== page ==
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Anticancer treatments for childhood acute lymphoblastic leukaemia (ALL) are highly effective but are now implicated in causing impaired muscle function in long-term survivors. However, no comprehensive assessment of skeletal muscle mitochondrial functions in long-term survivors has been performed and the presence of persistent chemotherapy-induced skeletal muscle mitochondrial dysfunction remains a strong possibility. Non-tumour-bearing mice were treated with two drugs that have been used frequently in ALL treatment (doxorubicin and dexamethasone) for up to 4 cycles at 3-week intervals and euthanized 3 months after the 4th cycle. Treated animals had impaired growth and lower muscle mass as well as reduced mitochondrial respiration and increased reactive oxygen species production per unit oxygen consumption. Mitochondrial DNA content and protein levels of key mitochondrial membrane proteins and markers of mitochondrial biogenesis were unchanged, but protein levels of Parkin were reduced. This suggests a novel pattern of chemotherapy-induced mitochondrial dysfunction in skeletal muscle that persists because of an acquired defect in mitophagy signaling. The results could explain the observed functional impairments in adult survivors of childhood ALL and may also be relevant to long-term survivors of other cancers treated with similar regimes.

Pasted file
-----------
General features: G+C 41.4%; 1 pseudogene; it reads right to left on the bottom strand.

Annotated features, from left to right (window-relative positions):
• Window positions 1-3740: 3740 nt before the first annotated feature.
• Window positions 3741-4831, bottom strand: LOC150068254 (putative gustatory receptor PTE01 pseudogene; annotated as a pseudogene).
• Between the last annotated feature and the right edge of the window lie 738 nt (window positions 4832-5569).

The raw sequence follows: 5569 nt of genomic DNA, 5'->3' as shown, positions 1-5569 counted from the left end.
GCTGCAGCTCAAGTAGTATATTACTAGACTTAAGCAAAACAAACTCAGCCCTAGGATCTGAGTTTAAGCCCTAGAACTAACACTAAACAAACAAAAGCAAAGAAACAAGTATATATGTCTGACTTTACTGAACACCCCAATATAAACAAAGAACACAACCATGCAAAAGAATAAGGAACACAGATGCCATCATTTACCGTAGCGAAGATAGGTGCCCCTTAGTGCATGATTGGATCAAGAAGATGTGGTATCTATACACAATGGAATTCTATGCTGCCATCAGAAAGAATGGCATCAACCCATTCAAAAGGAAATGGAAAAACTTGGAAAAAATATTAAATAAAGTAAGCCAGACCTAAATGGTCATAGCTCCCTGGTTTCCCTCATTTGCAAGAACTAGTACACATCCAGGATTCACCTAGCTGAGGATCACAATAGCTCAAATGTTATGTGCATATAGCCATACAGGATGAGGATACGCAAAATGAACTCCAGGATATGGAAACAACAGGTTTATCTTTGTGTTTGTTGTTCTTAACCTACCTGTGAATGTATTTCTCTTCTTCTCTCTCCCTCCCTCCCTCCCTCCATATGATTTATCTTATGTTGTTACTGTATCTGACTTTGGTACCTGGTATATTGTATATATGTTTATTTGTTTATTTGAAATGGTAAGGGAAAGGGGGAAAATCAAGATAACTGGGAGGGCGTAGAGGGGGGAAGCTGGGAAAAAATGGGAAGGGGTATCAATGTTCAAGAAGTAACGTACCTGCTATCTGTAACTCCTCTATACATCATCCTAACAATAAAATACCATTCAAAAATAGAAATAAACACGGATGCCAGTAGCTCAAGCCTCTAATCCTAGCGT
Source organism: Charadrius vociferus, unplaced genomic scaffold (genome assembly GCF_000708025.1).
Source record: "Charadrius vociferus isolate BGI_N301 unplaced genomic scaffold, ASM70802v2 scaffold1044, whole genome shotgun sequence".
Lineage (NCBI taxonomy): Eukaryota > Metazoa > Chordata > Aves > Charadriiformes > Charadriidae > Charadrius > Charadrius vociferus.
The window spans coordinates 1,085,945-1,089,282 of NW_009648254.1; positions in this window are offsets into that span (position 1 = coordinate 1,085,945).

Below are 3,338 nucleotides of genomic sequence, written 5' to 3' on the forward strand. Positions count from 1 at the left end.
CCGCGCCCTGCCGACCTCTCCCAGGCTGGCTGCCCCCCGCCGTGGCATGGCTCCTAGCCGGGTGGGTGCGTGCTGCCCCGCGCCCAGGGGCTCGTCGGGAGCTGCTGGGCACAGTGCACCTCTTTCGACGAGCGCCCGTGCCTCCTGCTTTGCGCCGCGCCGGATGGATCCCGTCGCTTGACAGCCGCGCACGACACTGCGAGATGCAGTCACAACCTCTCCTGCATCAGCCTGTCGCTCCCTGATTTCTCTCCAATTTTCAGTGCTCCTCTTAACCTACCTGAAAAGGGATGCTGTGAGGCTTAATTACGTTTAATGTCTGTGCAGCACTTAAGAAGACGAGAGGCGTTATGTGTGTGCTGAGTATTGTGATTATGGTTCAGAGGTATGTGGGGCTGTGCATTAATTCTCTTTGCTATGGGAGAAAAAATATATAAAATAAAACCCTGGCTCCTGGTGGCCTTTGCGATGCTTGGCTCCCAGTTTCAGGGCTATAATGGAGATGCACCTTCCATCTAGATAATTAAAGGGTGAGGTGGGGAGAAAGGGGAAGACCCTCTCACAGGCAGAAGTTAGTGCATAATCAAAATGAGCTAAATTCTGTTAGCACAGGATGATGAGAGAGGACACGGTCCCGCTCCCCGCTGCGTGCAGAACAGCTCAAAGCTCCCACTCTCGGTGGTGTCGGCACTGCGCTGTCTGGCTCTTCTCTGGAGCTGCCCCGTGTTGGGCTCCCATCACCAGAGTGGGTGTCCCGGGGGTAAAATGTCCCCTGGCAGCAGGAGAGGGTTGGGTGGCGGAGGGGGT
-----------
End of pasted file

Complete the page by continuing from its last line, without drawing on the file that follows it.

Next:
Gouspillou, G., Scheede-Bergdahl, C., Spendiff, S., Vuda, M., Meehan, B., Mlynarski, H., … Jagoe, R. T. (2015). Anthracycline-containing chemotherapy causes long-term impairment of mitochondrial respiration and increased reactive oxygen species release in skeletal muscle. Scientific Reports, 5. https://doi.org/10.1038/srep08717